Facebook’s Rise to the Top: Exploring Social Networking Registrations by Country

Facebook’s Rise to the Top: Exploring Social Networking Registrations by Country

Thomas A. Wikle (Oklahoma State University, USA) and Jonathan C. Comer (Oklahoma State University, USA)
DOI: 10.4018/jvcsn.2012040104
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Abstract

In this article, the authors examine Facebook’s rise as an emerging standard for Internet-based social networking. Within the past four years Facebook has evolved from being the third or fourth most popular social networking site in many counties to the top position in much of the world. An exploration of Facebook registrations by country reveals an expected strong correlation with broadband availability, but also a relationship with Internet-capable mobile telephones in countries with limited broadband access. The analysis also reveals Facebook’s difficulty expanding in some countries including BRIC nations (Brazil, Russia, India, and China) where it faces non-Western cultural mores regarding personal privacy, state challenges to freedom of expression, and competition from well-established international and indigenous sites.
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Introduction

Few technologies of the last hundred years match the Internet’s extraordinary impact on how we access, share, and utilize information. We turn to the Internet for the latest national or world news, to shop or complete bank transactions, and increasingly to communicate with friends, relatives, colleagues, and others. In fact, the importance of remaining connected has led some to characterize the Internet as a social technology or “third place” in our lives after the “first place” (home) and the “second place” (work). Indeed, the Internet has been described as more of a social creation than a technical one (Berners-Lee & Fischetti 1999).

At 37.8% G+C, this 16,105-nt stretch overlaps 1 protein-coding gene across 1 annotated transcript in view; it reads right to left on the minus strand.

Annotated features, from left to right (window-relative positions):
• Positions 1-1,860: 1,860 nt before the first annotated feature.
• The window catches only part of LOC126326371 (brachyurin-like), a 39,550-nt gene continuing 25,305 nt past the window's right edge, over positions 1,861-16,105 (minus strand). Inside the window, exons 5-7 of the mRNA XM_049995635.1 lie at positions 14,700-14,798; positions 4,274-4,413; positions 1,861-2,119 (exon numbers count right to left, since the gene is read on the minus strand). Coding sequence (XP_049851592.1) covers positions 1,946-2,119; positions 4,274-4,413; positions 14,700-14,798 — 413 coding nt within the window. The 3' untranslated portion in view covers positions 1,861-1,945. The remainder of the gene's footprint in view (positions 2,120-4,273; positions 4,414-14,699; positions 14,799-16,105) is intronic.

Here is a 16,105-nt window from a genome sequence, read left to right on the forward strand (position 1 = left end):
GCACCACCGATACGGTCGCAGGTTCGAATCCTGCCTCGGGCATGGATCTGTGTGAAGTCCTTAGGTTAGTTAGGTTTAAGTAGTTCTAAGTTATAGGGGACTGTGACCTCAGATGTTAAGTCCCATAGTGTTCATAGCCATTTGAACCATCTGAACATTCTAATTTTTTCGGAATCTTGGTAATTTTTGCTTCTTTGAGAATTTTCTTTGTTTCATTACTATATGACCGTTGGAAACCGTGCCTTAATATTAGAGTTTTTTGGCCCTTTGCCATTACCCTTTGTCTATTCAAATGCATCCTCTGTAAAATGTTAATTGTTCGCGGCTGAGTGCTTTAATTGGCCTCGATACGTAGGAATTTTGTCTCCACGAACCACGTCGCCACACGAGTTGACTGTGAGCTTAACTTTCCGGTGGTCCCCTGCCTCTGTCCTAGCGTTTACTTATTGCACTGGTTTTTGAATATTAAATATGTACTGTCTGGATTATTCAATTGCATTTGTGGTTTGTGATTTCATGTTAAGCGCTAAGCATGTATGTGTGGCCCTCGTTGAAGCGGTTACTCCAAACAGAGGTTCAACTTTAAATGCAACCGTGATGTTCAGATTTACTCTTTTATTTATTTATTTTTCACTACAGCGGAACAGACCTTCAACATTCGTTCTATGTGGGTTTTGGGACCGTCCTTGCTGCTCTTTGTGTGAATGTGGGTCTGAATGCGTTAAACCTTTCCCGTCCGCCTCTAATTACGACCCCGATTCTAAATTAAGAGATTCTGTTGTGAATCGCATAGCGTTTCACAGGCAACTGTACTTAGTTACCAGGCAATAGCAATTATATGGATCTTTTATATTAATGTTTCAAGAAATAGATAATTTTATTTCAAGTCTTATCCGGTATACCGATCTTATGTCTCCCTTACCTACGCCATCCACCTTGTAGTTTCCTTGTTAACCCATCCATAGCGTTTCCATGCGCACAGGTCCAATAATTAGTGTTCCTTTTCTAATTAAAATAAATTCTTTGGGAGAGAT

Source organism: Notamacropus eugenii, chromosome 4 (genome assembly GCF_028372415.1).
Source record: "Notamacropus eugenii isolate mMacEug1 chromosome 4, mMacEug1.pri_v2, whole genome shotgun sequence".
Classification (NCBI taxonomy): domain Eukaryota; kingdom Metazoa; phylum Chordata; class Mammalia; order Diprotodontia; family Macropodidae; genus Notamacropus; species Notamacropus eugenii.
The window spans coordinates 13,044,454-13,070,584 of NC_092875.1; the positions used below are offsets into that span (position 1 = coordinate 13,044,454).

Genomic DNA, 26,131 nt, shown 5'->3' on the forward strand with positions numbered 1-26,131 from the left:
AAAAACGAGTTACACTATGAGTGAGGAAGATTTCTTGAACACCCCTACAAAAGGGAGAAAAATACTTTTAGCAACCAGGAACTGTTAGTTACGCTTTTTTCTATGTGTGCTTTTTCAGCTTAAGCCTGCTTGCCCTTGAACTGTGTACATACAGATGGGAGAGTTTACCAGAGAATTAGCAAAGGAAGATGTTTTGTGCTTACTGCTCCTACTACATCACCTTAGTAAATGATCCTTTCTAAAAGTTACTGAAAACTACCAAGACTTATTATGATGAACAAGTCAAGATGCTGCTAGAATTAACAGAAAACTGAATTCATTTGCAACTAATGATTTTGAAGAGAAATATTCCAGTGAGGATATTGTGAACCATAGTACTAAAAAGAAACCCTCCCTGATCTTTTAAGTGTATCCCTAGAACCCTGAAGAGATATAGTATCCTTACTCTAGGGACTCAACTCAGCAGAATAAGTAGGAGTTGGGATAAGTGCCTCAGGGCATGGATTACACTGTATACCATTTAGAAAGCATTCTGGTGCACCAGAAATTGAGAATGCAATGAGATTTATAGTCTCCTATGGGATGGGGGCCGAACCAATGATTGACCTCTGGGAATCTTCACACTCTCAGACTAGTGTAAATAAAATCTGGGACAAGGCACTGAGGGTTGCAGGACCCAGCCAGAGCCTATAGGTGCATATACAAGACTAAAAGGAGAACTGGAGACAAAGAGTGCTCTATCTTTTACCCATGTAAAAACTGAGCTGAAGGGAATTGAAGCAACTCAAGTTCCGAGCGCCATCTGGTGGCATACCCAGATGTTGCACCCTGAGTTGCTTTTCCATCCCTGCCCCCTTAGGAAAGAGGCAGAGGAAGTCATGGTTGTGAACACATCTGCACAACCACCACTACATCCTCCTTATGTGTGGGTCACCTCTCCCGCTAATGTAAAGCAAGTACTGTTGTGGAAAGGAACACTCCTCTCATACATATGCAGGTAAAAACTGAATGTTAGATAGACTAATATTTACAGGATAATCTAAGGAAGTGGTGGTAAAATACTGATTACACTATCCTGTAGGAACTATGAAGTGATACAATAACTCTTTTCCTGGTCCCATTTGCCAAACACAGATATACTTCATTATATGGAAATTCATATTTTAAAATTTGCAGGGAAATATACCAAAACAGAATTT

Emerging over the last ten years, Internet-based social networking sites (SNSs) play a unique and increasingly important role in facilitating communication and social interaction. SNSs combine the functionality of text messaging, chat rooms, and personal web pages with an evolving array of capabilities such as photo and video sharing, web conferencing, and direct marketing. SNSs have two distinguishing features. First, they enable users to create and share a “profile” or personalized webpage with information such as educational background, work history, favorite books and movies, and personal photographs. Maintained by each user, this dynamic content encourages repeat visits by other users. Second, SNSs become more valuable to users as they expand in the way early telephone networks did a century ago. SNSs are designed to enable personal networks to grow using contact information discovered on the personal networks of other users. It is this focus on connectivity, rather than common interests, that sets SNSs apart from other forms of many-to-many, one-to-many, or one-to-one communication such as listservs, blogs, and chat rooms.

Even when compared to the ubiquitous mobile telephone, worldwide growth of social networking is without precedent. Measured in terms of “hits” (visits to web pages) SNSs are surpassed only by search engines such as Google.com as the most popular sites on the Internet (IDG Enterprise 2012). A 2010 Nielsen survey estimated that nearly 23 percent of all U.S. Internet activity can be attributed to SNSs (Nielsen Wire, 2010). A key factor contributing to time spent on SNSs is accessibility. SNSs are used at home but also during work hours and increasingly through mobile computing devices.

In this article we explore Facebook’s worldwide expansion. Within less than ten years Facebook has gained a presence in nearly every country as its popularity has overshadowed both international and indigenous social networking sites. As a first step we consider Facebook’s per capita use, or penetration. In examining penetration within regions and individual countries Facebook registrations are compared to broadband availability and mobile telephone subscriptions. Finally, we consider populations that have resisted Facebook’s standardization through a look at the so-called BRIC countries: Brazil, Russia, India, and China.

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